Steadfast and Faithful

Acts 25

acts 25 7

The trial continues in Acts Chapter 25. Festus, a new governor, has come to power and Paul is under trial again. What a political sham! Everyone knows that Paul hasn’t really done anything to deserve punishment, but the influential Jews will not give up. Paul knows that if his fate is to be determined in Jerusalem he will not survive. He has to appeal to Caesar at this point.

Surprisingly, Festus has a real handle on the situation. He sees that Paul hasn’t done anything wrong. He just disagrees with the Jews on the resurrection and about Jesus. So he hands the case off to King Agrippa. It’s a total mess of a case. Some important people will be miffed if Paul gets let go. A leader’s popularity may be at stake here. Is Paul’s life really worth that? Finally, Paul must think the trial will end soon. There has to be a decision made at some point!

I picture a pitiful-looking fella appealing to the powers that be with kind words and loving eyes. He has just spent years in prison and the accusers really have no evidence against him. There is no case. Paul remains steadfast and faithful even though things don’t look so good for him. Could we do the same?

-Melissa New

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Have Confidence!

1 Corinthians 15 58

We have come to the end of I Corinthians 15, also known as the Resurrection Chapter. The last few days we’ve had chunkier denser passages but today we end with just one verse:

“Therefore, my beloved brethren, be steadfast, immovable, always abounding in the work of the Lord, knowing that your toil is not in vain in the Lord.”

Paul has explained a lot in the previous 57 verses, such as:

  1. The resurrection appearances of the Lord to many groups and individuals including Paul himself (3-8)
  2. The absurdity of denying the resurrection if you hold to the faith (12-19)
  3. Jesus being the prototype of those who have fallen asleep in him. Just as Jesus was raised, so too you and I will also at his return (20, 23)
  4. All those “in Christ” can and will share in the victories of Jesus and have life (22)
  5. Our bodies will be raised completely transformed and glorified and we will receive the gift of immortality. Because of this transformation through Jesus we are able to have access to God and entrance into his kingdom (42-50)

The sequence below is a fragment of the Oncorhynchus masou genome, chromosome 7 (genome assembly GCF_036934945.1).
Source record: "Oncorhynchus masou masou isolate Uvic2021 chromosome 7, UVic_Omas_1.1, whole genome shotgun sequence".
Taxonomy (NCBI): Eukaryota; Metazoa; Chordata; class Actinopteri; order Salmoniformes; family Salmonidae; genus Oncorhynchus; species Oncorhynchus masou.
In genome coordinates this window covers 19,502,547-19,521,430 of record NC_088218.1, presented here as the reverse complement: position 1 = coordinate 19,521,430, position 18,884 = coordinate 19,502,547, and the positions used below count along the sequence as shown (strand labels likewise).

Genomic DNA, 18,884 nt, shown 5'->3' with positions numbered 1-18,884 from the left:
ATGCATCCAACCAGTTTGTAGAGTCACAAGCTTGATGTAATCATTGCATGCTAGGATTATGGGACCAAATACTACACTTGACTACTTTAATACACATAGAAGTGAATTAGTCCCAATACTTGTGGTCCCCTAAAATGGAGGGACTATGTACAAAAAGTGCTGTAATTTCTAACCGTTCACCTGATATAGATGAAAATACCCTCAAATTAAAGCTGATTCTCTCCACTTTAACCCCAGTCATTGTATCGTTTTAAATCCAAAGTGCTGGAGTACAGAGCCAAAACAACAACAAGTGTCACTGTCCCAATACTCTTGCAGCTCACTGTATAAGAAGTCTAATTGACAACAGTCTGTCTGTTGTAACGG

6. At the resurrection event sin and death will finally and completely be defeated and those “in Christ” will experience victory made possible by God in and through Jesus (54-57)

Then Paul concludes, “therefore”. In light of the resurrection and its implications, this is how you you should live. Paul says four things: be steadfast, be immovable, abound in the work of the Lord, and know your work is not in vain in Jesus. I want to take a moment to look at each one briefly.

To be steadfast is to hold onto something tightly and to be without waiver. In light of Jesus’ resurrection, no adversity we face in this life should have the power to keep us from remaining in the faith and and stop us from being obedient. In the same vein, we should be immovable. Our hope and faith in Christ should be immovable with the reality of Jesus rising from the dead and God’s promise to those who are in Christ. The next phrase is a call for action. Because Jesus rose from the dead and is coming back we should strive to work for the Lord. One, because we want to share the good news with all people and disciple them, and two, he will hold us accountable for the works we have done in the body, “for we must all appear before the judgement seat of Christ, so that each one may be recompensed for his deeds in the body, according to what he has done, whether good or bad” (II Cor. 5.10). Lastly, Paul offers encouragement. Being in ministry can be a grind and sometimes you wonder if you’re making a difference at all. Sometimes you won’t see the fruit of your labor and someone else will. But you know who won’t forget or miss all the work you do and the fruit that comes from it? God and Jesus. Because God is faithful and Jesus is returning we can have confidence and assurance that our work is not in vain because even though no one may remember the work we did or see anything come from it, God and Jesus see it. And you will be rewarded as such when Jesus returns and you are given life.

Thank you for reading and live life in light of the resurrection reality.

-Jacob Rohrer

 

(Photo by Alice Railton of Lake Waubee at Camp Mack in Milford, IN)